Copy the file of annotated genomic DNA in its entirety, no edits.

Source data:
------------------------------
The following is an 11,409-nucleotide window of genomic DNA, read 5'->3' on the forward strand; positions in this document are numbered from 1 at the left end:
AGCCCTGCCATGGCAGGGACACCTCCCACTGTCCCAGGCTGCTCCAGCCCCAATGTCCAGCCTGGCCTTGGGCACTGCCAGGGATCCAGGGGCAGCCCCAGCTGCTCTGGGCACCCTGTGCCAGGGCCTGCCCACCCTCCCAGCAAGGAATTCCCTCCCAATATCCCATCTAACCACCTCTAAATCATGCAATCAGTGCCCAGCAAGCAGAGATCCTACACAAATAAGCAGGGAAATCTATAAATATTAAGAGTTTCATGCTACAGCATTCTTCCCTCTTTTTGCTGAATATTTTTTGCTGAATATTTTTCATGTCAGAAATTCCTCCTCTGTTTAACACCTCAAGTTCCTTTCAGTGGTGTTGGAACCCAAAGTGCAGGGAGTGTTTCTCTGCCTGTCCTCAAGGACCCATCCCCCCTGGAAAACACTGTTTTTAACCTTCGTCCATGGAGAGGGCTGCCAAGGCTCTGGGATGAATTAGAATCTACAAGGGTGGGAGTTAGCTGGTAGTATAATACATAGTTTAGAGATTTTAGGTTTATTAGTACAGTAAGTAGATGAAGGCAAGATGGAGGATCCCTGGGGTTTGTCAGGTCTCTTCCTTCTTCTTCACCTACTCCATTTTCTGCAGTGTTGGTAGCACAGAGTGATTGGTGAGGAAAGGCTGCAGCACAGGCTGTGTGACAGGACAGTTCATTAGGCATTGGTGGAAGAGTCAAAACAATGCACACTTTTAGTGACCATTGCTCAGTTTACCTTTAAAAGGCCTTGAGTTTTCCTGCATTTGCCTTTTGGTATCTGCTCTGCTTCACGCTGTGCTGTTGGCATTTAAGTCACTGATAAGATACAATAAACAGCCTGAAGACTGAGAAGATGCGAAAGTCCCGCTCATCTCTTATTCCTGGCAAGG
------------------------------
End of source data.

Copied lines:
The following is an 11,409-nucleotide window of genomic DNA, read 5'->3' on the forward strand; positions in this document are numbered from 1 at the left end:
AGCCCTGCCATGGCAGGGACACCTCCCACTGTCCCAGGCTGCTCCAGCCCCAATGTCCAGCCTGGCCTTGGGCACTGCCAGGGATCCAGGGGCAGCCCCAGCTGCTCTGGGCACCCTGTGCCAGGGCCTGCCCACCCTCCCAGCAAGGAATTCCCTCCCAATATCCCATCTAACCACCTCTAAATCATGCAATCAGTGCCCAGCAAGCAGAGATCCTACACAAATAAGCAGGGAAATCTATAAATATTAAGAGTTTCATGCTACAGCATTCTTCCCTCTTTTTGCTGAATATTTTTTGCTGAATATTTTTCATGTCAGAAATTCCTCCTCTGTTTAACACCTCAAGTTCCTTTCAGTGGTGTTGGAACCCAAAGTGCAGGGAGTGTTTCTCTGCCTGTCCTCAAGGACCCATCCCCCCTGGAAAACACTGTTTTTAACCTTCGTCCATGGAGAGGGCTGCCAAGGCTCTGGGATGAATTAGAATCTACAAGGGTGGGAGTTAGCTGGTAGTATAATACATAGTTTAGAGATTTTAGGTTTATTAGTACAGTAAGTAGATGAAGGCAAGATGGAGGATCCCTGGGGTTTGTCAGGTCTCTTCCTTCTTCTTCACCTACTCCATTTTCTGCAGTGTTGGTAGCACAGAGTGATTGGTGAGGAAAGGCTGCAGCACAGGCTGTGTGACAGGACAGTTCATTAGGCATTGGTGGAAGAGTCAAAACAATGCACACTTTTAGTGACCATTGCTCAGTTTACCTTTAAAAGGCCTTGAGTTTTCCTGCATTTGCCTTTTGGTATCTGCTCTGCTTCACGCTGTGCTGTTGGCATTTAAGTCACTGATAAGATACAATAAACAGCCTGAAGACTGAGAAGATGCGAAAGTCCCGCTCATCTCTTATTCCTGGCAAGG